Open Your Eyes was conceived in April of 2020 by writer/director Greg A. Sager (Grey Matter, Kingdom Come) as a project that could be shot under local health regulations that specified no more than five people in a group. By late May it was in production, giving him and the film’s small crew something to do while much of the film industry was at a standstill. Does the film succeed despite the rushed schedule and small cast? Or should the results be quarantined?
Jason Miller (Ry Barrett, The Demolisher, The Final Ride) is a screenwriter. Like all writers in the movies, he’s got writer’s block. That isn’t the worst of his problems though. Something is obviously eating at him, he’s drinking heavily and suffering from nightmares. We don’t know what happened but it seems to be connected to a ghostly woman that appears in his bedroom.
As if that wasn’t enough lights in his apartment keep flickering, a nasty fluid of some sort is oozing down the walls and someone is knocking on his door and disappearing. In the midst of this something seems to finally go right. He meets Lisa (Joanna Saul) who lives down the hall. But can he fight off a breakdown, finish his script and build a relationship with her? And what is with the cat living in the building’s air ducts?
Open Your Eyes is a two-character film, three if you want to count the cat. For the first half, it’s a solo show as we watch Jason get drunk, make cereal, look for his phone and stare at a laptop. I almost turned it off in the first fifteen minutes it was so incredibly dull. Thankfully things get better once the nasty-smelling shit starts oozing down his walls and Lisa comes into his life.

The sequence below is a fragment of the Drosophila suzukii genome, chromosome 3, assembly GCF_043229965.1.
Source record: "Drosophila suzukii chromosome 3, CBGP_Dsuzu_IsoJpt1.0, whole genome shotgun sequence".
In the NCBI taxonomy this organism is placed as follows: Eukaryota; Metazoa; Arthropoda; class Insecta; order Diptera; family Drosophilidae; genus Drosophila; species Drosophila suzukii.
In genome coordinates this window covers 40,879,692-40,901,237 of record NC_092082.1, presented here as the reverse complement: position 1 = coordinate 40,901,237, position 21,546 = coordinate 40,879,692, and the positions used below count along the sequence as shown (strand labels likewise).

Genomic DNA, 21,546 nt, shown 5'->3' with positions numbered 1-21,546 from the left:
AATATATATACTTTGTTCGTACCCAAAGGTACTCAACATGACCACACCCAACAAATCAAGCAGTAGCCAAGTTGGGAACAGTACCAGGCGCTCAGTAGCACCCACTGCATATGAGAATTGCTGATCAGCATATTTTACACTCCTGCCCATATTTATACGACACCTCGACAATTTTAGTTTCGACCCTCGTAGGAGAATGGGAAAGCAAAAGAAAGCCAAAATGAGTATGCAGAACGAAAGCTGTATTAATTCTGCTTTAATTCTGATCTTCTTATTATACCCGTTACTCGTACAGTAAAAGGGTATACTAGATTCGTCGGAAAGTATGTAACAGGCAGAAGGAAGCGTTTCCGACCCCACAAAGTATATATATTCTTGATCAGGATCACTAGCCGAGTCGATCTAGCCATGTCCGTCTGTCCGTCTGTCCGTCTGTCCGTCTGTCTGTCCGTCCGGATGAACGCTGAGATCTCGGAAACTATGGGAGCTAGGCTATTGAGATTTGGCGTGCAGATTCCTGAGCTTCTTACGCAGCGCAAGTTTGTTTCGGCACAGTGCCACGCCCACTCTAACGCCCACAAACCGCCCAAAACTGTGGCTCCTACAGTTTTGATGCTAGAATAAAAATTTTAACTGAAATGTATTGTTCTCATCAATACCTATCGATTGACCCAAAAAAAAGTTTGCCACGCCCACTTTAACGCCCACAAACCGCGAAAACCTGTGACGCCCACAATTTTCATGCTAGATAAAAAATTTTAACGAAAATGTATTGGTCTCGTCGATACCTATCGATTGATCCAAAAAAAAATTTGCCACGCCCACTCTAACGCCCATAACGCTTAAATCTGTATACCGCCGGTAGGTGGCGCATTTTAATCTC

Even after that though, we spend way too much time watching Jason staring at his computer, pacing around, etc. I know that writing a full-length film with only two characters isn’t easy but all these scenes feel like padding to get Open Your Eyes to feature-length and repeatedly kill the flow of the film.
The last half hour is when Open Your Eyes finally comes to life. There are enough clues dropped along the way that I was able to guess much of what was coming. But then it goes somewhere unexpected. Unlike Road Head, the film’s twist feels like a part of the story, and while unexpected they do make sense. However, I can see some people rolling their eyes at the final resolution.
For a film shot with only three crew members on set and a sound person working remotely from a van, Open Your Eyes looks and sounds very good. There’s some nicely atmospheric cinematography, especially at the beginning of the last act when things start to go into the Twilight Zone.
Despite the horrendously slow start and some pacing problems, Open Your Eyes is, overall worth a watch if you like psychological films. There’s a great performance from Ry Barrett who is on screen the entire film and he’s backed up nicely by Joanna Saul as the enigmatic Lisa.